How many times have you told yourself, “I’ll be happy when..”? You’ll be happy when you get a new house or a new job. You’ll be happy when you move out of your hometown. You’ll be happy when you get married and have kids. This is referred to as the “I’ll be happy when” syndrome, or conditional happiness—and it means that you believe your happiness will be increased when you accomplish something. You may have the question, “What’s so wrong with wanting to experience the feeling of happiness after completing my goals?”. To answer that, it’s okay to feel good after achieving your goals, but being dependent on your accomplishments in order to be happy is not okay. Why? Because if you’re relying on your successes to keep you happy, then what’s going to happen when plans fall through, and you’re not successful as you hoped to be? Most likely you’re going to feel let-down, defeated, and even possibly depressed. I know this all too well because conditional happiness is something that I struggled with myself, and I have years of experience with it.
I was the queen of saying that “I’ll be happy when”. I would put off doing things that I enjoyed, just so I can work harder on the goal that I was trying to accomplish. However, when I achieved those set goals, it actually didn’t make me a happier person—and I was left feeling disappointed. What’s worse is that I found myself being stuck in the same cycle, constantly wasting time waiting on being “happy”, when I could have been finding happiness in the little things in my everyday life.
One thing that allowed me to break out of that cycle was realizing just how short life is. After being hospitalized for multiple lung collapses last year, I thought about how easily I could have died. I thought about all of the things that I was putting off because I was too busy building my businesses and trying to make it through graduate school. I decided that instead of waiting for my life circumstances to change in order to be happy, I would intentionally seek happiness in the present moment. I started saving money to attend concerts because it’s one of my favorite things to do. I started going out to coffee shops more often because that’s an environment that brings me peace (and I absolutely love a good cup of joe). I take as many opportunities that I can to make memories because if I’m fortunate enough to have time to reflect back on my life before I die, I want to remember all of those moments that made me happy. That said, I want you to be able to do the same.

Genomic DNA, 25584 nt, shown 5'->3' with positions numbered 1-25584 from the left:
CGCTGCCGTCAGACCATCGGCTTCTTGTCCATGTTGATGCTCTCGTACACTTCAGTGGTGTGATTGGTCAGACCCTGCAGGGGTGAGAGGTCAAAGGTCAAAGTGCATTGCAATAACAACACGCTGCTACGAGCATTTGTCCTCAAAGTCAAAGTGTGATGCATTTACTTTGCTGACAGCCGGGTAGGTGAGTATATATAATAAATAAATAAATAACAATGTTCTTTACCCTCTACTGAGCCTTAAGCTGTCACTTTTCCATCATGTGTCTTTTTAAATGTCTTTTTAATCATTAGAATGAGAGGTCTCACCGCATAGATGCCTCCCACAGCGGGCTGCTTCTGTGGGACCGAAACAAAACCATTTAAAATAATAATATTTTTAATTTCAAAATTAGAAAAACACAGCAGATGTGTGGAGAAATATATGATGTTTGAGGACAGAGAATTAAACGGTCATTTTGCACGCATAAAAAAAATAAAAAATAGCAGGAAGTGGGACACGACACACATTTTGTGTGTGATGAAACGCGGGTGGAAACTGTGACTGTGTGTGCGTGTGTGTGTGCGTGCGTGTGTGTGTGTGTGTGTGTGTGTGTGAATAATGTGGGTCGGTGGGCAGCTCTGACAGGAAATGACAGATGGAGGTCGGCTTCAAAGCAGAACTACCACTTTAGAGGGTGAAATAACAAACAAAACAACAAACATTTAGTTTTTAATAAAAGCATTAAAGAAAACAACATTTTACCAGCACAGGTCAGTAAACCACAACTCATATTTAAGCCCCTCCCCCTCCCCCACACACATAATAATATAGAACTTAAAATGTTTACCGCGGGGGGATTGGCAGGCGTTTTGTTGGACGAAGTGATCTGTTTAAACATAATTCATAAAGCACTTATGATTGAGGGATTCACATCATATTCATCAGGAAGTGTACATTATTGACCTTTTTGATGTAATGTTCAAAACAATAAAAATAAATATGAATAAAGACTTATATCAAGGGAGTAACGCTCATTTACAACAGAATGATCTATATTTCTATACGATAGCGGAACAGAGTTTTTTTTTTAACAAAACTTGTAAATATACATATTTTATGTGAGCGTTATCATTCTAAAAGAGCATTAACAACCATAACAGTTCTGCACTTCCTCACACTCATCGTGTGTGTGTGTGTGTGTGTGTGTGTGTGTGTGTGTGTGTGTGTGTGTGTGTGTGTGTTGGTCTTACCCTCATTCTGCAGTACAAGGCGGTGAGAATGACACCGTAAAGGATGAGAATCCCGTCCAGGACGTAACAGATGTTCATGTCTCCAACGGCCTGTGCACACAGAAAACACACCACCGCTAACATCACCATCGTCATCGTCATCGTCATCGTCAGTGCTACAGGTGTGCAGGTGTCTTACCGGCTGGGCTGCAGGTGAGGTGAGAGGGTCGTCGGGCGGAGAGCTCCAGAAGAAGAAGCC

If you’re struggling with the “I’ll be happy when” syndrome, I have two tips that can help you break the cycle:
Find happiness in the “now”.
Don’t wait for your circumstances to change before you allow yourself to be happy—find happiness in the present moment. Take time to do the things that enjoy.
Make a gratitude journal.
Research shows that gratitude is associated with greater happiness. So if you’re having trouble finding happiness in your life right now, try writing down what you’re grateful for in a journal. Make it a daily routine so you can be reminded of everything that you have to be thankful for in the present moment.
Don’t let the “I’ll be happy when” syndrome rob you of enjoying the only life that you have. Choose to seek happiness every day, and make as many memories as you can, while you can.
Finding happiness may not be easy for everyone—sometimes it involves rewiring your brain. There are many books out there that focus on how to achieve happiness and positivity in one’s life such as The Happiness Advantage, Happier, and Hardwiring Happiness if you are interested in reading them.